In that case, conviction of defendant King rested on evidence taken from his home under a search warrant and the sole point of appeal was that the underlying affidavit was invalid and hence the search warrant was likewise invalid. This contention the court upheld. The affidavit was executed by Ruth or Rutha Douglas before a United States commissioner, upon which the commissioner authorized a search of King's home. The court said, at 399:
"* * * The short of it is that an oath by a person claiming a spurious identity is the sole basis for the warrant and the search. * * *"
At 399, the court added:
"The Fourth Amendment to the Constitution of the United States explicitly requires that `no Warrants shall issue, but upon probable cause, supported by Oath or affirmation * * *.' (Emphasis supplied.) Rule 41 (c) of the Federal Rules of Criminal Procedure, 18 U.S.C.A., requires that the warrant `shall state the grounds or probable cause for its issuance and the names of the persons whose affidavits have been taken in support thereof.' (Emphasis supplied.)
* * * * * *
"* * * It has been repeated many times that the requirements for issuance of a search warrant must be strictly adhered to and that the Fourth Amendment `guaranties are to be liberally construed to prevent impairment of the protection extended.' Grau v. United States, 1932, 287 U.S. 124, 128, 53 S.Ct. 38, 40, 77 L.Ed. 212. Judge Soper, speaking for this court, recently stated:
`It has been laid down again and again that the prohibition of the Fourth Amendment against unreasonable searches and seizures must be rigidly enforced and that the procedure for the issuance of a search warrant which gives effect to the amendment must be scrupulously observed.' Baysden v. United States, 4 Cir., 1959, 271 F.2d 325, 327.' To uphold the warrant in the instant case would be completely inconsistent with the above admonition."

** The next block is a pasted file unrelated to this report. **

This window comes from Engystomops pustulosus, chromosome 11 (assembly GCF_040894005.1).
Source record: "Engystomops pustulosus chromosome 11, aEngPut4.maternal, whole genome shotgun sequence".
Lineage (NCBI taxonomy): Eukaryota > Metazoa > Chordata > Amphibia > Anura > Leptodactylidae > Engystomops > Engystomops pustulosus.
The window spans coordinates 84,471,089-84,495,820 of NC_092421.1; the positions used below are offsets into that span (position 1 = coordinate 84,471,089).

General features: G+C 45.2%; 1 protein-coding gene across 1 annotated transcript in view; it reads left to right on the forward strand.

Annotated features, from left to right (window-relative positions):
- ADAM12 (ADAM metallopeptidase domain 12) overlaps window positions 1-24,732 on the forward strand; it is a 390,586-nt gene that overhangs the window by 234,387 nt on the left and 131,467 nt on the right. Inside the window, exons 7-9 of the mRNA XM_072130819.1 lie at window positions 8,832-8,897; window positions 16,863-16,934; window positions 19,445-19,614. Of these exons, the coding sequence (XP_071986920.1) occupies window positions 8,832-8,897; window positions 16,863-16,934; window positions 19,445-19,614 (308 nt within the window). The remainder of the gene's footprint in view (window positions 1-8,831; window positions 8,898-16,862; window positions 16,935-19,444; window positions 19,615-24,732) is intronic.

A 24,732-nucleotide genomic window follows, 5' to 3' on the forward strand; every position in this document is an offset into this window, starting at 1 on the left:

The court in King pointed out that the demand of rule 41 for the affiant's name is not without purpose and that it has been said that someone must take the responsibility for the facts alleged, giving rise to the probable cause for the issuance of a warrant, and that defendant should be apprised of the name of that person. The court added, at 400:
"* * * When the affiant is cloaked in secrecy there is no one who can be held responsible.
"Another reason for naming the affiant is to enable an aggrieved person to probe and challenge the legality of the warrant. Section 41 (e) of the rule makes this plain. Giving a name other than the affiant's is not compliance. It is established law that the warrant would be fatally defective if no name were mentioned. United States v. Kaplan, D.C.S.D.Ga.1923, 286 F. 963; Howard v. State, supra [199 Md. 529, 87 A.2d 161]. It would be an anomaly if it could be said that the rule has been obeyed when, instead of omitting the affiant's name altogether, another person's name is deceptively substituted. If it should be held that the use of a mere sham has the effect of validating the warrant, then the aggrieved party would be frustrated in his effort to discover who the affiant is and to test the legality of the search, as authorized by the rule. The rule's remedial procedure would be vitiated."